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The European Democratic Deficit

The Response of the Parties in the 2014 Elections

Cesáreo Rodríguez-Aguilera de Prat

The «never-ending crisis» that started in 2008 and the technocratic and fiscal measures demanded by the «Troika» have aggravated the EU’s so-called «democratic deficit» more than ever before. In this essay the principal theoretical and practical dimensions of this phenomenon at the levels of institution, procedure and social legitimacy are set out and developed. With this in mind, the dysfunctions in the architecture of the institutions, the elite, complex and opaque mechanisms in decision-making and, most importantly, the growing critical estrangement of many citizens reveals that poor democratic quality of the EU constitutes its principal and most serious political problem. To empirically illustrate this debate, Rodríguez-Aguilera evaluates the positions and proposals of the parties in the six most populous countries that have addressed this issue through a comparative analysis of their political programmes.
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This is the third book devoted to research on the positions of various national parties concerning European integration, in this case focused on the question of the so-called democratic deficit in the EU. The severe crisis that began in 2008 has highlighted more than ever the serious design problems of the common currency – the Euro – and the dysfunctional institutional architecture in the community unable to provide quick and effective responses to correct growing regional imbalances and serious social inequalities. More particularly, this has reached a stage in Europe in which the insufficient degree of democracy – despite some partial progress – can be seen as its main political problem and this is what will be analysed in this book. Indeed, it is increasingly untenable to continue ceding limitless parcels of national sovereignty to the EU with no democratic redress, that is, with no substantial compensation at the community level with institutional controls, procedural transparency and solid mechanisms of popular participation in decision-making processes. There is an often told yet meaningful in-joke circulating among civil servants in the community: if the EU were a state and requested admission to itself today, it would have to be turned down … for being insufficiently democratic!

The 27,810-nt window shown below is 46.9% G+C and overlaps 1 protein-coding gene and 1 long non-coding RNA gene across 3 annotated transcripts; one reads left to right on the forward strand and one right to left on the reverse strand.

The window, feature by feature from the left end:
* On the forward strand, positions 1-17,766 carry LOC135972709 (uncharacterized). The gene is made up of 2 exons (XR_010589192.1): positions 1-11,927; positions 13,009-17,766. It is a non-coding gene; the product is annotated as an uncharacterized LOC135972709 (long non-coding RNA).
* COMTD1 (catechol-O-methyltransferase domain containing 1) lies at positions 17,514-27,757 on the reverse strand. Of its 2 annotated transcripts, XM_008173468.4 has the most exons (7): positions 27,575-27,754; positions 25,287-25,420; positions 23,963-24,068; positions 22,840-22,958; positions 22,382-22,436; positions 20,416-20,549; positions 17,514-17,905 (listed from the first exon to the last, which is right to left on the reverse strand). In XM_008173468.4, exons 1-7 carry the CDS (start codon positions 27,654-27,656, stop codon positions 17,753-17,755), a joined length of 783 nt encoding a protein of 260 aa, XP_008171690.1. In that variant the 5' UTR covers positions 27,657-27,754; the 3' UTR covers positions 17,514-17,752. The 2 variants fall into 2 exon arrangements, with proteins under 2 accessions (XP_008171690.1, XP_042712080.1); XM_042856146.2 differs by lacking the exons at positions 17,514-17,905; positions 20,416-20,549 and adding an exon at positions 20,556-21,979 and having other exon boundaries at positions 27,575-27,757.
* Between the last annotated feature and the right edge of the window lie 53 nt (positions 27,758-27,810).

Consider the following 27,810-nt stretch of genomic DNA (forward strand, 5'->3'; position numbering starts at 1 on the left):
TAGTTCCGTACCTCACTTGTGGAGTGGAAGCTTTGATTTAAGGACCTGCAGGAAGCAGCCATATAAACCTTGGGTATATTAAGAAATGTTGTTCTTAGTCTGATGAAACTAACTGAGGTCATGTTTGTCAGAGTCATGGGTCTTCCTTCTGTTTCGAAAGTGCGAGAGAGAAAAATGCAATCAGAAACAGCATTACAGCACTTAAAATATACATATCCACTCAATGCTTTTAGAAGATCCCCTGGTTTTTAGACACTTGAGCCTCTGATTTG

The debate on democratic deficit has a long history – dating back clearly to the Treaty of Maastricht (1993) – and in this research its main dimensions are addressed at the levels of institution, procedure and social legitimacy. The first chapter discusses the EU as a very particular political...

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